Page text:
Zero is the new normal
A few months ago, a very sudden sea change took place in the stockbroking industry. In early October and almost overnight, all major brokers, from younger online companies to established industry leaders like Charles Schwab, suddenly started offering zero-commission trading.
As we’ll soon explain, the motives behind this move are neither complicated nor particularly surprising. However, the bigger picture and wider impact of this shift are a lot less straightforward.
Competition at its best
Over the last decade, “disruption” has been the name of the game for millions of startups. The whole idea was to find ways to “cut out the middleman”, mostly in the service industry, thereby cutting costs, improving efficiency and flexibility, and offering the same or better services at lower prices. All kinds of industries were targeted and most of the new concepts failed to gain traction.
Nevertheless, a few good ideas did stick, and this disruptive wave, as a whole, really did radically transform entire sectors. It gave us companies like Uber and Airbnb that challenged existing business models and forced their predecessors to adapt or perish. None have been spared: restaurants and food delivery services, travel agents, education, retail, etc. Many businesses and industries are facing new competition and pressures, and will continue to do so.
And yet, the biggest prize was the banking sector. New, so-called “challenger” banks and financial services providers began to crop up and offer the same services for less, or even nothing at all. Online banking startups like UK-based Revolut or the Peter-Thiel-backed N26 became very popular in Europe in the last few years. They have offered customers flexibility, ease and speed in their transactions, while traditional banks remain stuck in the last century, their fees increasingly unjustifia- ble to small account holders, younger peo- ple and students. Over in the US, this wave of challengers didn’t stop at disrupting normal banking services but crossed over to brokers too.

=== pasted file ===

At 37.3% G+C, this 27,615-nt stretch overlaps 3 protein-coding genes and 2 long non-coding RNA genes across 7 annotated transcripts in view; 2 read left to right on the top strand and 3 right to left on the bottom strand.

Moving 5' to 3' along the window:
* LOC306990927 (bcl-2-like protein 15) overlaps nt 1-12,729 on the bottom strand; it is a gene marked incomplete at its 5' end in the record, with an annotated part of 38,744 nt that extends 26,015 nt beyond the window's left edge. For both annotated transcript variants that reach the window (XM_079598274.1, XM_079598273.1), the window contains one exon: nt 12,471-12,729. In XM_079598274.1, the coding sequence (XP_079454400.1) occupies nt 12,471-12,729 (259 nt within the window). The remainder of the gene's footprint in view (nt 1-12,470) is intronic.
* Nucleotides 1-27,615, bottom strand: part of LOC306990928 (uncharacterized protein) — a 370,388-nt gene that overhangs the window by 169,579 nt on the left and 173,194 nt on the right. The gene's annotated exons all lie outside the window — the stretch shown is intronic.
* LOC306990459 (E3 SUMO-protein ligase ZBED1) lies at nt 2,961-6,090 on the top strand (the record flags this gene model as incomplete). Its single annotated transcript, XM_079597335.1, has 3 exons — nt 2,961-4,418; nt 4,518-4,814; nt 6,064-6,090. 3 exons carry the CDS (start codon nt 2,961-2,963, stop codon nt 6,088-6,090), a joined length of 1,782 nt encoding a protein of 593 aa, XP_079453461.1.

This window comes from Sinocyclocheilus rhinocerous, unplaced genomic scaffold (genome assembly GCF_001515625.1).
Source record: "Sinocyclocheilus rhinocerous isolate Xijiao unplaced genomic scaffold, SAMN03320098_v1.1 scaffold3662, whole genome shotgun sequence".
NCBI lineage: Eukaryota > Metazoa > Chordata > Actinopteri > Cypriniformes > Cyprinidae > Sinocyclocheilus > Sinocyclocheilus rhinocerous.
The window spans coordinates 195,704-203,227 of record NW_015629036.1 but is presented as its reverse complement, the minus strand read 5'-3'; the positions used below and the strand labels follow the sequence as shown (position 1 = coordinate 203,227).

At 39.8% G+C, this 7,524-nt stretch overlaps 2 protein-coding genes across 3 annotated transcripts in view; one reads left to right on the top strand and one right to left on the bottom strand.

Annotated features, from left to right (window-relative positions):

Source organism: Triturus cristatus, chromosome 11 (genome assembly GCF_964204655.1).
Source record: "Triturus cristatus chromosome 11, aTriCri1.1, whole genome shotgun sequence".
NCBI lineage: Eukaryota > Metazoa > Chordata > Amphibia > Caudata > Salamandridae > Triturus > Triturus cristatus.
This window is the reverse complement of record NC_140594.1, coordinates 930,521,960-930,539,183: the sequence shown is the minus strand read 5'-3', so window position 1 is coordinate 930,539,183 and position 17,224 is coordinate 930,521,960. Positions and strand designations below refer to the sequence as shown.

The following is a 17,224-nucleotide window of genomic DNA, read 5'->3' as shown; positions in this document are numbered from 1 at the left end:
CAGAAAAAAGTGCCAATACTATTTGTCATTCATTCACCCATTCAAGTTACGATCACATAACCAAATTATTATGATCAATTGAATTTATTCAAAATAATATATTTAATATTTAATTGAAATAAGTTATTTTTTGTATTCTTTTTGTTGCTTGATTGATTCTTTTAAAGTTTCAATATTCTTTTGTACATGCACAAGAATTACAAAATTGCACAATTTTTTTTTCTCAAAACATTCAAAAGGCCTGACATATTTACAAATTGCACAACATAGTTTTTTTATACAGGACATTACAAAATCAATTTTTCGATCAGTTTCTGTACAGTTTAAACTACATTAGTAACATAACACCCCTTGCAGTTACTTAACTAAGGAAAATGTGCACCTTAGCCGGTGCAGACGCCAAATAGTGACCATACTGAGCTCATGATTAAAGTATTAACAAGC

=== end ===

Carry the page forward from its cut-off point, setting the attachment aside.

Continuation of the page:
Competition from discount online brokers and apps like Robinhood, offering zero-commission investing, accelerated an industry-wide downward trend in broker fees that’s been decades in the making. In fact, it’s hard to think of another good or service that saw its price drop so steeply and so fast. In the 1980s, it wasn’t unusual to be charged $200 to buy or sell a stock. As day trading took off in the 90s and more ordinary people began investing in stocks, competition picked up and commissions dropped to $40 by the end of the decade. The tumble continued uninter- rupted into the 2000s and beyond, with the average trade costing around $7. Eventually this brought us smoothly and predictably all the way to today, where zero is the new normal, not just in the US, but pretty much everywhere.
The “democratization” of investing
Of course, this “race to zero” does demon- strate the textbook advantages of modern capitalism and free competition. By removing cost barriers to entry, more “normal” people can have access to the markets. They can start by risking a small initial amount they can afford without worrying that it will be eaten away by commissions before their investment even has a chance to grow. Additionally, these new online trading platforms aren’t only disrupting fee structures, but they also change the way people invest. Today, everyone can buy or sell directly, anything and any- where they want, with a keystroke on their laptop or a single tap on their smartphones. This is especially appealing to millennials, who like using their mobile devices for everything and generally enjoy DIY solutions. Naturally, there are a lot of benefits that come with this “democratization of investing”. For one thing, it encourages people to take their finances into their own hands and it reduces their depend- ency on bankers and expensive advisors. Cutting out middlemen and removing gatekeepers doesn’t just lead to greater efficiency, but also to a greater sense of equality and fairness in the market.